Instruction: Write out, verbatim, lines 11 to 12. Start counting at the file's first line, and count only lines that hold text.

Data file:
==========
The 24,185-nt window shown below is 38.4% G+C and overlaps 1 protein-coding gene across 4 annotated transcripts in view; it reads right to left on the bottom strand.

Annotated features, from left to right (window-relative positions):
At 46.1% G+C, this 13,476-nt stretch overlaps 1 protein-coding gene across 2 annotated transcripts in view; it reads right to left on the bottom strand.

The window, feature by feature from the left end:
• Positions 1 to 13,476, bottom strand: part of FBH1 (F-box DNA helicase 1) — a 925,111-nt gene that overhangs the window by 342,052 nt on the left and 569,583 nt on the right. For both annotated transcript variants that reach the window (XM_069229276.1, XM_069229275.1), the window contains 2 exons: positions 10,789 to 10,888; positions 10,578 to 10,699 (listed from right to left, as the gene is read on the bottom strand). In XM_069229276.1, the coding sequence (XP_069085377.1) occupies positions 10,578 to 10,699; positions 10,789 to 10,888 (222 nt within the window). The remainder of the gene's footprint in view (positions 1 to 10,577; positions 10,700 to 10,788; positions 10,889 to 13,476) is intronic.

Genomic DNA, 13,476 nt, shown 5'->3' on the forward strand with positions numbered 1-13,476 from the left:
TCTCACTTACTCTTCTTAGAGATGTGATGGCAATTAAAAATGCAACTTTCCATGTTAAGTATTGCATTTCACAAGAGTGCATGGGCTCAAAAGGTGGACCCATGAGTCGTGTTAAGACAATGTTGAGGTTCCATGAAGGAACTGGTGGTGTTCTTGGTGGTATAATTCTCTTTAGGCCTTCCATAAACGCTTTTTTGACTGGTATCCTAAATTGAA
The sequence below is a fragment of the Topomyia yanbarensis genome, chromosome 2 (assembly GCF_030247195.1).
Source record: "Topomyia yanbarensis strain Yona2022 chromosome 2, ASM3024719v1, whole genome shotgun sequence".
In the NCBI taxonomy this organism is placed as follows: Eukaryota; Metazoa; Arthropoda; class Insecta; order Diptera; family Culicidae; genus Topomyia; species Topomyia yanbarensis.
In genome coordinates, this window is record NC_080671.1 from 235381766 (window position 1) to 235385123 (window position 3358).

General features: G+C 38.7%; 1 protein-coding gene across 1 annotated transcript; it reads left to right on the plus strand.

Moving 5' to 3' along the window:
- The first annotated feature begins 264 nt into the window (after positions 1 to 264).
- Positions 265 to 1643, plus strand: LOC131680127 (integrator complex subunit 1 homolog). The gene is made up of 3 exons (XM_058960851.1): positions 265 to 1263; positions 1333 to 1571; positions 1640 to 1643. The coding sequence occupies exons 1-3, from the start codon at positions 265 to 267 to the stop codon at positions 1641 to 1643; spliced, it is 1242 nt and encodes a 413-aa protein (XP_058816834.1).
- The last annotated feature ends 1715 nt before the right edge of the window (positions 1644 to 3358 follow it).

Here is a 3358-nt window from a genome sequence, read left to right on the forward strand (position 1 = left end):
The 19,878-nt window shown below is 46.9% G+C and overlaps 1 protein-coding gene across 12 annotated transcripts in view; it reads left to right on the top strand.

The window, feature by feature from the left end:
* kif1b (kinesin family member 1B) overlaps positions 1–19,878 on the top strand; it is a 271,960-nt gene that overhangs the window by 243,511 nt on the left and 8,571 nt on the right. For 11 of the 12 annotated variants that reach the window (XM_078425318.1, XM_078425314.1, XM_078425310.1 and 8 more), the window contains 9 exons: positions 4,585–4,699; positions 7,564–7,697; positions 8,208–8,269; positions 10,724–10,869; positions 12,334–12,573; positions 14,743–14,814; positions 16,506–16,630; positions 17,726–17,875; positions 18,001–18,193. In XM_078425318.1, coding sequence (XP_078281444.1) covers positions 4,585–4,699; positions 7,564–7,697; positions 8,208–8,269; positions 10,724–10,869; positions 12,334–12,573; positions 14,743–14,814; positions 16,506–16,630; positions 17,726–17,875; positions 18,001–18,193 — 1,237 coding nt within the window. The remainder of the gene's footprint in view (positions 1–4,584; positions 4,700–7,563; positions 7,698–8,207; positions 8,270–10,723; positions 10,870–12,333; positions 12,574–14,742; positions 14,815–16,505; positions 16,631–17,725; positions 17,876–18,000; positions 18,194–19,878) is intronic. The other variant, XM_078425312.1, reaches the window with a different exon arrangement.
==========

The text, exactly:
In genome coordinates, this window is record NC_080671.1 from 235381766 (window position 1) to 235385123 (window position 3358).

General features: G+C 38.7%; 1 protein-coding gene across 1 annotated transcript; it reads left to right on the plus strand.